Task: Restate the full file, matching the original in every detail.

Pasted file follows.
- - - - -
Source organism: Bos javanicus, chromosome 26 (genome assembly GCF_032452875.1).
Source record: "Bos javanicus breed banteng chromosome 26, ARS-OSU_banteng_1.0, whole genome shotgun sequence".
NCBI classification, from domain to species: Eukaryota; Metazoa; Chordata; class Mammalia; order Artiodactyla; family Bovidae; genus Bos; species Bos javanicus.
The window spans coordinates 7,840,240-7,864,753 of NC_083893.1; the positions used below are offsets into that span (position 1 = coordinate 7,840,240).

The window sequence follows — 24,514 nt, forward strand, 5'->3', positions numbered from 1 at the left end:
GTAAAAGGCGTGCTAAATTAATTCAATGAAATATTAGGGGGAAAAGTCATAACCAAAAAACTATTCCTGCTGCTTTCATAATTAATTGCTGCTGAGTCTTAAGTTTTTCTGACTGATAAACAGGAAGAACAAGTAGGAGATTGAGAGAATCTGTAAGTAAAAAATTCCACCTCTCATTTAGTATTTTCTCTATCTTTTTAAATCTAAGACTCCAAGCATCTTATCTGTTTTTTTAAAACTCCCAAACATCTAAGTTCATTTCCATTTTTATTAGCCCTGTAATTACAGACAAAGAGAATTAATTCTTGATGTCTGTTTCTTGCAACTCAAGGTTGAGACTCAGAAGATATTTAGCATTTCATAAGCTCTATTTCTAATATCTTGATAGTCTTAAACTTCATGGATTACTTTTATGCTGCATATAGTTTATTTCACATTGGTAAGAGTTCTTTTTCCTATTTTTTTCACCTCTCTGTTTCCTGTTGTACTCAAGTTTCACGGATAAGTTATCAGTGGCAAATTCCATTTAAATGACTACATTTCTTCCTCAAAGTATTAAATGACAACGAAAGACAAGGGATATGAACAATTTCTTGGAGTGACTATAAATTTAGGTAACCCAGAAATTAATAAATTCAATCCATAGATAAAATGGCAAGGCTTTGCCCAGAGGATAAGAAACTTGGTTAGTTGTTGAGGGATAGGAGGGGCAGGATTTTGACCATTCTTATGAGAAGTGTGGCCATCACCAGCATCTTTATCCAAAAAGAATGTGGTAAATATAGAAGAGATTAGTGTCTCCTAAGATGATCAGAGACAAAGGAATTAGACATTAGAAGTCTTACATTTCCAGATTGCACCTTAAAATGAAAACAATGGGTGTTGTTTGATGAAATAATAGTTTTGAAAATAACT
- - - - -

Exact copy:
Source organism: Bos javanicus, chromosome 26 (genome assembly GCF_032452875.1).
Source record: "Bos javanicus breed banteng chromosome 26, ARS-OSU_banteng_1.0, whole genome shotgun sequence".
NCBI classification, from domain to species: Eukaryota; Metazoa; Chordata; class Mammalia; order Artiodactyla; family Bovidae; genus Bos; species Bos javanicus.
The window spans coordinates 7,840,240-7,864,753 of NC_083893.1; the positions used below are offsets into that span (position 1 = coordinate 7,840,240).

The window sequence follows — 24,514 nt, forward strand, 5'->3', positions numbered from 1 at the left end:
GTAAAAGGCGTGCTAAATTAATTCAATGAAATATTAGGGGGAAAAGTCATAACCAAAAAACTATTCCTGCTGCTTTCATAATTAATTGCTGCTGAGTCTTAAGTTTTTCTGACTGATAAACAGGAAGAACAAGTAGGAGATTGAGAGAATCTGTAAGTAAAAAATTCCACCTCTCATTTAGTATTTTCTCTATCTTTTTAAATCTAAGACTCCAAGCATCTTATCTGTTTTTTTAAAACTCCCAAACATCTAAGTTCATTTCCATTTTTATTAGCCCTGTAATTACAGACAAAGAGAATTAATTCTTGATGTCTGTTTCTTGCAACTCAAGGTTGAGACTCAGAAGATATTTAGCATTTCATAAGCTCTATTTCTAATATCTTGATAGTCTTAAACTTCATGGATTACTTTTATGCTGCATATAGTTTATTTCACATTGGTAAGAGTTCTTTTTCCTATTTTTTTCACCTCTCTGTTTCCTGTTGTACTCAAGTTTCACGGATAAGTTATCAGTGGCAAATTCCATTTAAATGACTACATTTCTTCCTCAAAGTATTAAATGACAACGAAAGACAAGGGATATGAACAATTTCTTGGAGTGACTATAAATTTAGGTAACCCAGAAATTAATAAATTCAATCCATAGATAAAATGGCAAGGCTTTGCCCAGAGGATAAGAAACTTGGTTAGTTGTTGAGGGATAGGAGGGGCAGGATTTTGACCATTCTTATGAGAAGTGTGGCCATCACCAGCATCTTTATCCAAAAAGAATGTGGTAAATATAGAAGAGATTAGTGTCTCCTAAGATGATCAGAGACAAAGGAATTAGACATTAGAAGTCTTACATTTCCAGATTGCACCTTAAAATGAAAACAATGGGTGTTGTTTGATGAAATAATAGTTTTGAAAATAACT